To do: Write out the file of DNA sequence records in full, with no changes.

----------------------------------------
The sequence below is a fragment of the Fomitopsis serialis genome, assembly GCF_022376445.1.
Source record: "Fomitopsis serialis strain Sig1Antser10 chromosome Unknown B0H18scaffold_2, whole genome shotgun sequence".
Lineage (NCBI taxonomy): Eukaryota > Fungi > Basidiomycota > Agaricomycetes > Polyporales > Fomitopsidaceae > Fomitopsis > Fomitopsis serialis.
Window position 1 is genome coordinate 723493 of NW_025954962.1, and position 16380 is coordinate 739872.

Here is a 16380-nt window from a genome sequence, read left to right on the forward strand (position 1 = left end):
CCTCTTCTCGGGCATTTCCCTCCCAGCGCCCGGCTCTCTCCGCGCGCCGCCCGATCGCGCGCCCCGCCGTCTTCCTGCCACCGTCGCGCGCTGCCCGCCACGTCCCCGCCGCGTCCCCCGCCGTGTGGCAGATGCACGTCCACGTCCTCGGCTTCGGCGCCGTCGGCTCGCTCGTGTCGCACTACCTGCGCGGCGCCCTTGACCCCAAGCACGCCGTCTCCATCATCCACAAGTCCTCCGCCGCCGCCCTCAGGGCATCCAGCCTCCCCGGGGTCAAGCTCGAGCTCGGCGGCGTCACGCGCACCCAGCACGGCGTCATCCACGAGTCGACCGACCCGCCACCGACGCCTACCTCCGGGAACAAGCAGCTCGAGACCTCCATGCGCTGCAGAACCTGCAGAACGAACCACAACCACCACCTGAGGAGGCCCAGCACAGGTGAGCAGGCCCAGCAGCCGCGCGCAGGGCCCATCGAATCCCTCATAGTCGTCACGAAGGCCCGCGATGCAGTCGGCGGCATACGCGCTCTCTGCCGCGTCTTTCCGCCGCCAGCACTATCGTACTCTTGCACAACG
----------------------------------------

The sequence below is a fragment of the Fomitopsis serialis genome, assembly GCF_022376445.1.
Source record: "Fomitopsis serialis strain Sig1Antser10 chromosome Unknown B0H18scaffold_2, whole genome shotgun sequence".
Lineage (NCBI taxonomy): Eukaryota > Fungi > Basidiomycota > Agaricomycetes > Polyporales > Fomitopsidaceae > Fomitopsis > Fomitopsis serialis.
Window position 1 is genome coordinate 723493 of NW_025954962.1, and position 16380 is coordinate 739872.

Here is a 16380-nt window from a genome sequence, read left to right on the forward strand (position 1 = left end):
CCTCTTCTCGGGCATTTCCCTCCCAGCGCCCGGCTCTCTCCGCGCGCCGCCCGATCGCGCGCCCCGCCGTCTTCCTGCCACCGTCGCGCGCTGCCCGCCACGTCCCCGCCGCGTCCCCCGCCGTGTGGCAGATGCACGTCCACGTCCTCGGCTTCGGCGCCGTCGGCTCGCTCGTGTCGCACTACCTGCGCGGCGCCCTTGACCCCAAGCACGCCGTCTCCATCATCCACAAGTCCTCCGCCGCCGCCCTCAGGGCATCCAGCCTCCCCGGGGTCAAGCTCGAGCTCGGCGGCGTCACGCGCACCCAGCACGGCGTCATCCACGAGTCGACCGACCCGCCACCGACGCCTACCTCCGGGAACAAGCAGCTCGAGACCTCCATGCGCTGCAGAACCTGCAGAACGAACCACAACCACCACCTGAGGAGGCCCAGCACAGGTGAGCAGGCCCAGCAGCCGCGCGCAGGGCCCATCGAATCCCTCATAGTCGTCACGAAGGCCCGCGATGCAGTCGGCGGCATACGCGCTCTCTGCCGCGTCTTTCCGCCGCCAGCACTATCGTACTCTTGCACAACG